Powering SMT via battery

Started by BMcFrizzle, March 15, 2014, 05:22:22 pm

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I am attempting to power the SMT board via battery; however, it seems that unless the data pins are connected to something, it turns off. Is there any way around this?
Essentially, I want to power the SMT board via a USB battery but grab the data from the Tx/Rx pins on another device.

In order to power the SMT board, I am using two stripped USB cables: one plugs into the SMT board and the other plugs into a USB battery. I am hooking the power pins up between each stripped cable, while leaving the data pins open/unconnected (the data pins will later be connected to another device). The SMT will not turn on in this configuration. Even when the data pins are connected to the other device, it still won't turn on.

Everything works if I hook the same setup into a laptop's USB with the data pins connected.

So I know it is related to the data pins, but I'm not sure how to solve this issue. Any help would be much appreciated.


Not sure if this is directly related to your issue, but I've found that these USB batteries switch off their output if the power drawn is too small as normally they are used to charge phones.


That's what I originally thought, so I hooked it up to a DC power supply and adjusted the voltage and it still never came on. Whenever I mess with the data pins it seems to work -- like the device MUST be able to send data or it'll just turn off... idk?


March 17, 2014, 05:07:20 pm #3 Last Edit: March 17, 2014, 05:14:27 pm by dave-at-axon
OK, I've had a look at the schematic and you are right. It requires the bus to be active to make it work but there might be a way around this. The FT232RL is made by FTDI and the IO Pin 14 is the output that is used to enable the FET (IRLM6402) to allow power to be output to external devices. It enables this pin after negotiating with the USB host.

I can't see any configuration that will allow you to do this with the FT232RL config programme so the only way would be a hardware change.

The gate connection to the FET is driven from the CBUS3 output. If you remove R14 and then connect the FET side to VCC it should enable the FET and give you power out to the rest of the circuit.

Hope this helps?


March 18, 2014, 03:33:47 am #4 Last Edit: March 18, 2014, 03:50:50 am by BMcFrizzle
Great info. I really appreciate it. I might try to figure this out -- I'll be sure to check back with my results if I can pull this off. I am curious, any idea how this bypass may affect the rest of the system (especially if the FT232RL hasn't resolved the USB connection)?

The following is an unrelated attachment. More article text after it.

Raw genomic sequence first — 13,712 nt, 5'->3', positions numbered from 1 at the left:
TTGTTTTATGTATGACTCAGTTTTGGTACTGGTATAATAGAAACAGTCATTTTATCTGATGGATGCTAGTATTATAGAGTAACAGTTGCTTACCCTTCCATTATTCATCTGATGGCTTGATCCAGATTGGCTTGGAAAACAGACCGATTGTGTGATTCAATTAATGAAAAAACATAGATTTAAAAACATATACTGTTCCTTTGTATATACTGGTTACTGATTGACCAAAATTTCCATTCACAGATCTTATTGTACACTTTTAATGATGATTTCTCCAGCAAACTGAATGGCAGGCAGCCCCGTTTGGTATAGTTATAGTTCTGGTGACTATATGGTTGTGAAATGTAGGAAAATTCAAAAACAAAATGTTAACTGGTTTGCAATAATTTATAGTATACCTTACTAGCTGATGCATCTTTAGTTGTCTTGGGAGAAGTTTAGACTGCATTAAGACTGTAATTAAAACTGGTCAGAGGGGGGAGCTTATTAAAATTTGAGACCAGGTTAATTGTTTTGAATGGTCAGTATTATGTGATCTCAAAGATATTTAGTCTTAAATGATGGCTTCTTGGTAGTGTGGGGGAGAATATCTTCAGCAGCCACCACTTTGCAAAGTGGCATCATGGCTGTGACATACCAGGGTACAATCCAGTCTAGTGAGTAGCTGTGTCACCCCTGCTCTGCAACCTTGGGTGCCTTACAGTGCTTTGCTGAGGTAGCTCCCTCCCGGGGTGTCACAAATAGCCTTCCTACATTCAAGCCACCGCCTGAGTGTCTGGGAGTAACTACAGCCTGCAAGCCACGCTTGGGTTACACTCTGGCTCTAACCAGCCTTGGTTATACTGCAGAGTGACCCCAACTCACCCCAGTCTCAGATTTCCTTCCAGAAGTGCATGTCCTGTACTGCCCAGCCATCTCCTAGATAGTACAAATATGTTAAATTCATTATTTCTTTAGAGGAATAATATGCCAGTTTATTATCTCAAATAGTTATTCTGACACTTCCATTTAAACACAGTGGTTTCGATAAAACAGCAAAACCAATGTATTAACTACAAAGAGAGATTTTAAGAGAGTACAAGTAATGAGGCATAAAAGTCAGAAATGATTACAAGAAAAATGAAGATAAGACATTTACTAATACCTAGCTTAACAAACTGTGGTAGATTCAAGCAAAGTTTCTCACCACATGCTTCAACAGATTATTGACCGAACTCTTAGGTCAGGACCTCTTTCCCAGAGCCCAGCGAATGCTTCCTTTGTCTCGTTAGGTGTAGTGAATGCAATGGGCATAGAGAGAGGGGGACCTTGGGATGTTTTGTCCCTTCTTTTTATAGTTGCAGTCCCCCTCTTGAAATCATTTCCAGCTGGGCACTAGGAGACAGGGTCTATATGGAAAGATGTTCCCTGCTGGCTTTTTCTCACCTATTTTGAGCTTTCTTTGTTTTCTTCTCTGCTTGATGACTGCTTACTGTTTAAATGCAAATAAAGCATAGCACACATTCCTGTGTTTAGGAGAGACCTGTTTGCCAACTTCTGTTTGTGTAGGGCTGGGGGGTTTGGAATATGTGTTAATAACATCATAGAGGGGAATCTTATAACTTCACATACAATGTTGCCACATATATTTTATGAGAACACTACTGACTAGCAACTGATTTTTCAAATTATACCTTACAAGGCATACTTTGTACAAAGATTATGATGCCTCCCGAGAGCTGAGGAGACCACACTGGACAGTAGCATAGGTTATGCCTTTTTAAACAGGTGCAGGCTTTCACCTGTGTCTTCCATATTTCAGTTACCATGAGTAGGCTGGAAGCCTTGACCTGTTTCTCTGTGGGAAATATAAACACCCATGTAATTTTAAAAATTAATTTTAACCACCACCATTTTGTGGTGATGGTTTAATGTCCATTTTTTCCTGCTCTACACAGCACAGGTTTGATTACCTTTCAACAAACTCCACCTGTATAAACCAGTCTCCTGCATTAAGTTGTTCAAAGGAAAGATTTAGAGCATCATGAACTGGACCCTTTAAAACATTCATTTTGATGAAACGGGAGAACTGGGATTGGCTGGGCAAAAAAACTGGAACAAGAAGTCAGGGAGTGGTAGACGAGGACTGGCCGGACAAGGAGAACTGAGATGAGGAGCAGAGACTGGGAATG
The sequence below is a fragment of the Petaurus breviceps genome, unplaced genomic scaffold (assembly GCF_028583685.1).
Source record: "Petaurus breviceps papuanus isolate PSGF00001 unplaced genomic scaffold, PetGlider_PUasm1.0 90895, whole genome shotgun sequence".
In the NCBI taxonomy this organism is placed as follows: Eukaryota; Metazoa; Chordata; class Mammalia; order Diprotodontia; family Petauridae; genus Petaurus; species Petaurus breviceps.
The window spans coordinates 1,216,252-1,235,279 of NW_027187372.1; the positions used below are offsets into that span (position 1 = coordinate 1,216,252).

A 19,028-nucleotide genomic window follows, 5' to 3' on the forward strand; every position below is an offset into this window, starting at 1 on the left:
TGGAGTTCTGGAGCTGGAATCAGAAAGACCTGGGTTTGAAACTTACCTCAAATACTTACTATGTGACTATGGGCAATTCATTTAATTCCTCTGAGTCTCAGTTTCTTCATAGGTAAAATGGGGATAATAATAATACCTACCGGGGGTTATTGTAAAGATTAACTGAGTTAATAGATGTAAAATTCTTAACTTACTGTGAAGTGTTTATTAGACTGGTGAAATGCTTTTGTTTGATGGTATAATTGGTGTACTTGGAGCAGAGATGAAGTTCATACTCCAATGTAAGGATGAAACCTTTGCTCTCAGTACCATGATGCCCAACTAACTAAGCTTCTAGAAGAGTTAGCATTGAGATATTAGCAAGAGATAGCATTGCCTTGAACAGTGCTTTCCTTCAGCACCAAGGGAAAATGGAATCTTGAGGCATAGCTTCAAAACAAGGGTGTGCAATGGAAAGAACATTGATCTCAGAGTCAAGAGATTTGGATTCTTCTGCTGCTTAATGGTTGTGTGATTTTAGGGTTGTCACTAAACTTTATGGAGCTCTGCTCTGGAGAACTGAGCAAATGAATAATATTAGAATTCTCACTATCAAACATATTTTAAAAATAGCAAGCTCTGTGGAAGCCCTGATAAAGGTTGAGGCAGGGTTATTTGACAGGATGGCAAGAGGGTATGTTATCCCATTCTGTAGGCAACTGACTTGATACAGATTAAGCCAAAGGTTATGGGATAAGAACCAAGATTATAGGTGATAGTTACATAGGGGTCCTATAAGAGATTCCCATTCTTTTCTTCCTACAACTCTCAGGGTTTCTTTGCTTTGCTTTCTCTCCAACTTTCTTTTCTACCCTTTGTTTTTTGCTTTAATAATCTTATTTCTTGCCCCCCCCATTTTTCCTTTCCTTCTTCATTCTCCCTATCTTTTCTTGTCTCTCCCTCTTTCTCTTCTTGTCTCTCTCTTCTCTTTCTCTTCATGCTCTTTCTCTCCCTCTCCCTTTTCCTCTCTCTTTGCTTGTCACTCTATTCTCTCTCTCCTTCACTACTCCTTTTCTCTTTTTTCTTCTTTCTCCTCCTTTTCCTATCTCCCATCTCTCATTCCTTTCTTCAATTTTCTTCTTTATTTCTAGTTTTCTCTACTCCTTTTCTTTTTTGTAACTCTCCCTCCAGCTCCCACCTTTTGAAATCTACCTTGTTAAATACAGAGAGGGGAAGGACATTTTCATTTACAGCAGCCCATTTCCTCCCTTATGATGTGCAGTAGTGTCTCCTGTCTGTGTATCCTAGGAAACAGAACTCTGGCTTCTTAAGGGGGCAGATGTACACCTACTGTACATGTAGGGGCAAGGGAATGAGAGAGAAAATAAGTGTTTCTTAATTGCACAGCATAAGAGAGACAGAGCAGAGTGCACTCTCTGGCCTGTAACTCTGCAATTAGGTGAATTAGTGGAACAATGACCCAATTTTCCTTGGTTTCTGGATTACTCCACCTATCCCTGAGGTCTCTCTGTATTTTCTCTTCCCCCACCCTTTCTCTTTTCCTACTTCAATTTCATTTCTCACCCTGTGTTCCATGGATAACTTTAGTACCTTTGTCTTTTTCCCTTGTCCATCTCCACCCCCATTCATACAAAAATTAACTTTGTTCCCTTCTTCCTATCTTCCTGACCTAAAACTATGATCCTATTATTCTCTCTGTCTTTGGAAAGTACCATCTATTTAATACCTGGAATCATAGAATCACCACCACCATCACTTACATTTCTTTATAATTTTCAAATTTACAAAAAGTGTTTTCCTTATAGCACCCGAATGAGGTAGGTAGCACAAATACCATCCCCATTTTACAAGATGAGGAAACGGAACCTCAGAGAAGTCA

It seems like it may still be ok, but the data will be pushed across the USB at some time after the data is being "pulled" from the electrodes (as long as the USB host is connected to something to receive the data).


If you plan to grab the TX and RX lines, you're going to need to isolate then from the FT232RL, more so the TX data line as you can't have 2 drivers active at the same time. RX will be OK but better to isolate it.

You'll need to make sure you take them from the isolated side, ie the FT232RL side.


One thing I have found in the datasheet for the FT232RL is for the CBUS3 (PIO14) is that it is brought LOW after the USB is resolved (look at #PWREN in the "CBUS signal Options" of the datasheet). So I should hook up Pin14 to GRND, not VCC -- is this correct?

Also, I am not sure what you mean when you say I should isolate the RX and TX? Do you mean isolate them from the power (VCC/GRND) lines? As I described earlier, I have stripped USB cables where I am connecting the VCC and GRND to the battery and the RX and TX wires are hooked to another device that reads serial data. Is this what you are referring to?

Ref: http://www.ftdichip.com/Support/Documents/DataSheets/ICs/DS_FT232R.pdf

Thanks again!


Oops. Yes, connect to GND. I forgot that it was driving a FET and not a transistor.

Good to see you did your homework though and found it out. :)

By isolation, I mean that the RX and TX from the isolators to the FT232RL are not connected to the FT232RL otherwise you will get 2 buffers trying to drive at the same time.


Ah yes, of course. By isolator, you are referring to the ISO7221xD in the schematic -- the little TI chip.

Needless to say, this all works out nicely. I have now tested this out and I can indeed power the SMT board via a battery and grab the data from the ISO7221xD (U3 tag on the SMT board) using its Pin2 (OUTA in the datasheet). Moreover, analyzing the output in HEX seems to follow the P2 packet format, as expected.

So in conclusion, this works! Connect Pin14 from FT232RL to GRND, grab the output serial data from the ISO7221xD via Pin2 (OUTA) and voila! Battery powered SMT with data to another device.

Thank you so much for your help.


Thumbs up.

Nice work. It's always good to here back when someone gets something working. :)